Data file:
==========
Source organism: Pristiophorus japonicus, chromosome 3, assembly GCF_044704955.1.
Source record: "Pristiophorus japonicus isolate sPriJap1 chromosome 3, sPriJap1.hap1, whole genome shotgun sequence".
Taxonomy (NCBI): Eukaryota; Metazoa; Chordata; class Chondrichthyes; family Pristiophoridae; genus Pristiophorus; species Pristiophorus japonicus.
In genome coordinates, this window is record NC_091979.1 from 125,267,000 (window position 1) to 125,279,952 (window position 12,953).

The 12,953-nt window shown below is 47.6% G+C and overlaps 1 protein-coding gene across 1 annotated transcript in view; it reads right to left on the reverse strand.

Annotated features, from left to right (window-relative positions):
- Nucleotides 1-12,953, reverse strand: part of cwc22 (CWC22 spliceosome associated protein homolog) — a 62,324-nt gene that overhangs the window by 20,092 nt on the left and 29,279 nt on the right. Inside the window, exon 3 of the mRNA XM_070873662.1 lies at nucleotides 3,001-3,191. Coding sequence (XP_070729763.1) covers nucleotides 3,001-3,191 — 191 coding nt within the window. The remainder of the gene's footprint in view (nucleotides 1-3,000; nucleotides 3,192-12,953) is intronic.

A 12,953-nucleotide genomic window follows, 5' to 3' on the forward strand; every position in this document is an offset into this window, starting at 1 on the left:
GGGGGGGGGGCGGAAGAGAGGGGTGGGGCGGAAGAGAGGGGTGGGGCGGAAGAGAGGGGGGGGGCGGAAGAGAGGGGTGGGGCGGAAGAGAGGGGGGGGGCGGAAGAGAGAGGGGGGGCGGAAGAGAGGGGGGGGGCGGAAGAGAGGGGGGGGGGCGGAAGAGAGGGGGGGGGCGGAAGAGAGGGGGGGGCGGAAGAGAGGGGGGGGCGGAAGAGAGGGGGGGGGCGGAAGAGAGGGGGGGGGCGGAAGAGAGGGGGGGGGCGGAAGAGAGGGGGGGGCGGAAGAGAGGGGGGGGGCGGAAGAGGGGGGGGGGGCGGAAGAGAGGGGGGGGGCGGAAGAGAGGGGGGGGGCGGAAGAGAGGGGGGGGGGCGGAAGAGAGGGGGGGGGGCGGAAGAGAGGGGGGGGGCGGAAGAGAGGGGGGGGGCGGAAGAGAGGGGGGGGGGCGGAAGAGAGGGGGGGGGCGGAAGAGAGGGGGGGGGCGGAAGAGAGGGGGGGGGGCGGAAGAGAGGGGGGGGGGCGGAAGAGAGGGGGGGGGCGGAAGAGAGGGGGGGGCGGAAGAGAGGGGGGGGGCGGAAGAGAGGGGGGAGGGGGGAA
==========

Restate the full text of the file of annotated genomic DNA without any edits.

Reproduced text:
Source organism: Pristiophorus japonicus, chromosome 3, assembly GCF_044704955.1.
Source record: "Pristiophorus japonicus isolate sPriJap1 chromosome 3, sPriJap1.hap1, whole genome shotgun sequence".
Taxonomy (NCBI): Eukaryota; Metazoa; Chordata; class Chondrichthyes; family Pristiophoridae; genus Pristiophorus; species Pristiophorus japonicus.
In genome coordinates, this window is record NC_091979.1 from 125,267,000 (window position 1) to 125,279,952 (window position 12,953).

The 12,953-nt window shown below is 47.6% G+C and overlaps 1 protein-coding gene across 1 annotated transcript in view; it reads right to left on the reverse strand.

Annotated features, from left to right (window-relative positions):
- Nucleotides 1-12,953, reverse strand: part of cwc22 (CWC22 spliceosome associated protein homolog) — a 62,324-nt gene that overhangs the window by 20,092 nt on the left and 29,279 nt on the right. Inside the window, exon 3 of the mRNA XM_070873662.1 lies at nucleotides 3,001-3,191. Coding sequence (XP_070729763.1) covers nucleotides 3,001-3,191 — 191 coding nt within the window. The remainder of the gene's footprint in view (nucleotides 1-3,000; nucleotides 3,192-12,953) is intronic.

A 12,953-nucleotide genomic window follows, 5' to 3' on the forward strand; every position in this document is an offset into this window, starting at 1 on the left:
GGGGGGGGGGCGGAAGAGAGGGGTGGGGCGGAAGAGAGGGGTGGGGCGGAAGAGAGGGGGGGGGCGGAAGAGAGGGGTGGGGCGGAAGAGAGGGGGGGGGCGGAAGAGAGAGGGGGGGCGGAAGAGAGGGGGGGGGCGGAAGAGAGGGGGGGGGGCGGAAGAGAGGGGGGGGGCGGAAGAGAGGGGGGGGCGGAAGAGAGGGGGGGGCGGAAGAGAGGGGGGGGGCGGAAGAGAGGGGGGGGGCGGAAGAGAGGGGGGGGGCGGAAGAGAGGGGGGGGCGGAAGAGAGGGGGGGGGCGGAAGAGGGGGGGGGGGCGGAAGAGAGGGGGGGGGCGGAAGAGAGGGGGGGGGCGGAAGAGAGGGGGGGGGGCGGAAGAGAGGGGGGGGGGCGGAAGAGAGGGGGGGGGCGGAAGAGAGGGGGGGGGCGGAAGAGAGGGGGGGGGGCGGAAGAGAGGGGGGGGGCGGAAGAGAGGGGGGGGGCGGAAGAGAGGGGGGGGGGCGGAAGAGAGGGGGGGGGGCGGAAGAGAGGGGGGGGGCGGAAGAGAGGGGGGGGCGGAAGAGAGGGGGGGGGCGGAAGAGAGGGGGGAGGGGGGAA